Diabetes Patients Should Probably Quit Smoking

Many previous studies have shown that smoking causes lung cancer, but a recently published report explained that heavy smokers with diabetes also have an increased risk of death unrelated to lung cancer.

Many previous studies have shown that smoking causes lung cancer, but a recently published report explained that heavy smokers with diabetes also have an increased risk of death unrelated to lung cancer.

The study, soon to be presented at the annual meeting of the Radiological Society of North America (RSNA) in Chicago, assessed the risk for all-cause, lung cancer, and non-lung cancer mortality among people with and without diabetes from data collected in the National Lung Screening Trial (NLST).

This multicenter trial specifically compared low-dose helical CT with chest x-rays — researchers wanted to conduct early detection of lung cancer in current and former heavy smokers.

Among the 53,212 patients enrolled in the NLST trial, 5,174 reported having diabetes at the time of screening. The participants were primarily older in their 60s, had a higher BMI than non-diabetes patients, and reported more “pack-years” of smoking.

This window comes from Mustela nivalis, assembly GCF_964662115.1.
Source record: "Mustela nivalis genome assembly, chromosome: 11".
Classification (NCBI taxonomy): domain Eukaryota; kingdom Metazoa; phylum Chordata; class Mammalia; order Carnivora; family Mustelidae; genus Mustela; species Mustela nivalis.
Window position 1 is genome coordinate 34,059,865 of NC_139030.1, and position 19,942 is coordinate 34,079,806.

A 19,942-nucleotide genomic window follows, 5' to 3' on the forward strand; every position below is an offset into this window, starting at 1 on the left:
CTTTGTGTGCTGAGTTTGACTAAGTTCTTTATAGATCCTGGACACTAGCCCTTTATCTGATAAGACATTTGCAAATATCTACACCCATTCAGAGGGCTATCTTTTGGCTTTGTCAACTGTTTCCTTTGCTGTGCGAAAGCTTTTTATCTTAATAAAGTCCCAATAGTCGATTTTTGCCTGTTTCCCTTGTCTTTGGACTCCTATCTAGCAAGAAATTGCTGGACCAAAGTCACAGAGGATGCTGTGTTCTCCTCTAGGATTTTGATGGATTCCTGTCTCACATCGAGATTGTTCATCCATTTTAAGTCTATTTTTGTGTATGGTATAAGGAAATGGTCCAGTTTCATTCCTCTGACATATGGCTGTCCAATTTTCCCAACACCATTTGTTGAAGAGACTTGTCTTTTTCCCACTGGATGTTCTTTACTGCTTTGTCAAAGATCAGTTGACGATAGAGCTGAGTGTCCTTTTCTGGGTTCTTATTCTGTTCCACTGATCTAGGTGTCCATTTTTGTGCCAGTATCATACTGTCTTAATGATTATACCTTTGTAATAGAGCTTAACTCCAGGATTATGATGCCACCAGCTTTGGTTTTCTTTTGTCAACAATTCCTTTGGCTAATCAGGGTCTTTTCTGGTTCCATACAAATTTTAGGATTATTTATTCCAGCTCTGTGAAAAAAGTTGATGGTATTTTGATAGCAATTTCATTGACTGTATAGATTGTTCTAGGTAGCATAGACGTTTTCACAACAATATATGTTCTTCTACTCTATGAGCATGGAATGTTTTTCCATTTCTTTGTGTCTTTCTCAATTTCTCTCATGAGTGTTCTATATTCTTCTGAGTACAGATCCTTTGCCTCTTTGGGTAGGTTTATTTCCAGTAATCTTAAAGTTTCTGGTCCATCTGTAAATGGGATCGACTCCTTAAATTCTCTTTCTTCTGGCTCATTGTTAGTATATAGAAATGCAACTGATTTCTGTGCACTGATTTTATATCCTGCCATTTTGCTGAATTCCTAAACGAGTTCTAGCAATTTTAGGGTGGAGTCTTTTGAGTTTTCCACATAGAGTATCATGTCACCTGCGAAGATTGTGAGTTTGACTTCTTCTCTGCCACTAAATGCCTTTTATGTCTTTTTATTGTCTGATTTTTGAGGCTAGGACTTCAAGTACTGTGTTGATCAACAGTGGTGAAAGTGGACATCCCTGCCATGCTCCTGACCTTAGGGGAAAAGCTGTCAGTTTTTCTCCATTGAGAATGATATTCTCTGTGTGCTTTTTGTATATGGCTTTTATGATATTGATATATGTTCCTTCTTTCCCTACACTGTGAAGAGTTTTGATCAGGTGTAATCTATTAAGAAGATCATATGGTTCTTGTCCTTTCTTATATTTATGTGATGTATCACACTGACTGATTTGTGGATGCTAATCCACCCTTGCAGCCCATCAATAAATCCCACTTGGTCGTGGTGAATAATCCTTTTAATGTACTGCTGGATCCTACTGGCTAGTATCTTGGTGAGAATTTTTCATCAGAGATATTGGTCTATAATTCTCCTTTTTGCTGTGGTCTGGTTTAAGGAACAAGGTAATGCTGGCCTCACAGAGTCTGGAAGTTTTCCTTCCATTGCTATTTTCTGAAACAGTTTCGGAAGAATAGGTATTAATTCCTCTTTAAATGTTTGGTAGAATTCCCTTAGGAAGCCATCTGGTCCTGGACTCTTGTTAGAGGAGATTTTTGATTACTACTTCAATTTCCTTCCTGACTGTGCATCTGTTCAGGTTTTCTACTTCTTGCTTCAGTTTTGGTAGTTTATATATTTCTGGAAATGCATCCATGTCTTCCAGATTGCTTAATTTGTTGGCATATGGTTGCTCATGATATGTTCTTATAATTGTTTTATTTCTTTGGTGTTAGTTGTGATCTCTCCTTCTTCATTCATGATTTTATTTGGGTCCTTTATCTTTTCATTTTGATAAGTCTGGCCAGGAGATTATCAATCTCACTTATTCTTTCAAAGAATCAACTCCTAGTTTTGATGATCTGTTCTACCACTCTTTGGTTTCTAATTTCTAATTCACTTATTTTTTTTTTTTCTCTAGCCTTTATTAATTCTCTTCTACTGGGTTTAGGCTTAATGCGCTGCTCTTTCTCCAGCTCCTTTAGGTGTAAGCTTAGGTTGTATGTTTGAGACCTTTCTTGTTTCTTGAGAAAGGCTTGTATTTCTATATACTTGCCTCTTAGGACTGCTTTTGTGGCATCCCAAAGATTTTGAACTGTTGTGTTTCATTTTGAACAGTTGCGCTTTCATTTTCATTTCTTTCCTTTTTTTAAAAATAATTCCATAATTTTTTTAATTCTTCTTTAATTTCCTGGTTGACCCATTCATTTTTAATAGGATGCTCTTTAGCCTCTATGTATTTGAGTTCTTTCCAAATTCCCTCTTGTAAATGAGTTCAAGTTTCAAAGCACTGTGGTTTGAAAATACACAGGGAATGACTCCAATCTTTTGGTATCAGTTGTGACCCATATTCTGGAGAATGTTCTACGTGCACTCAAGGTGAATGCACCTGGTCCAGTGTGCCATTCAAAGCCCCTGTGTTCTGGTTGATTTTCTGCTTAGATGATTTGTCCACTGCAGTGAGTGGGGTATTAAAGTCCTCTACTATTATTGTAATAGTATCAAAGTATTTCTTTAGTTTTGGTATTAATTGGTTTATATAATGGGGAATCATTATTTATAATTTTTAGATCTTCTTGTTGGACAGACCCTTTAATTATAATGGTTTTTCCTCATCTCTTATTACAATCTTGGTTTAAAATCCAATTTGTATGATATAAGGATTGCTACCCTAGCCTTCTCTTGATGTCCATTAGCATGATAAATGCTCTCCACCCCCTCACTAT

Kavita Garg, MD, professor of radiology from the University of Colorado- Denver, said in a news release, “In our study, we found a statistically significant link between diabetes and all-cause deaths, non-lung cancer deaths, and lung cancer deaths in women.” During the course of the study, there were 3,936 total deaths — 1,021 from lung cancer and 826 related to non-lung cancer.

Based on the study results, the team concluded, “We found that diabetes doubles the risk for all-cause mortality and non-lung cancer mortality among heavy smokers. We also found that women with diabetes have an increased risk of lung-cancer mortality, but did not find the same effect in men.”

Despite these preliminary findings, the team has continued their research efforts to better understand the root cause. In the mean time, they encourage physicians to open the dialogue with their patients who smoke to “take control” of their diabetes and undergo lung cancer screenings.

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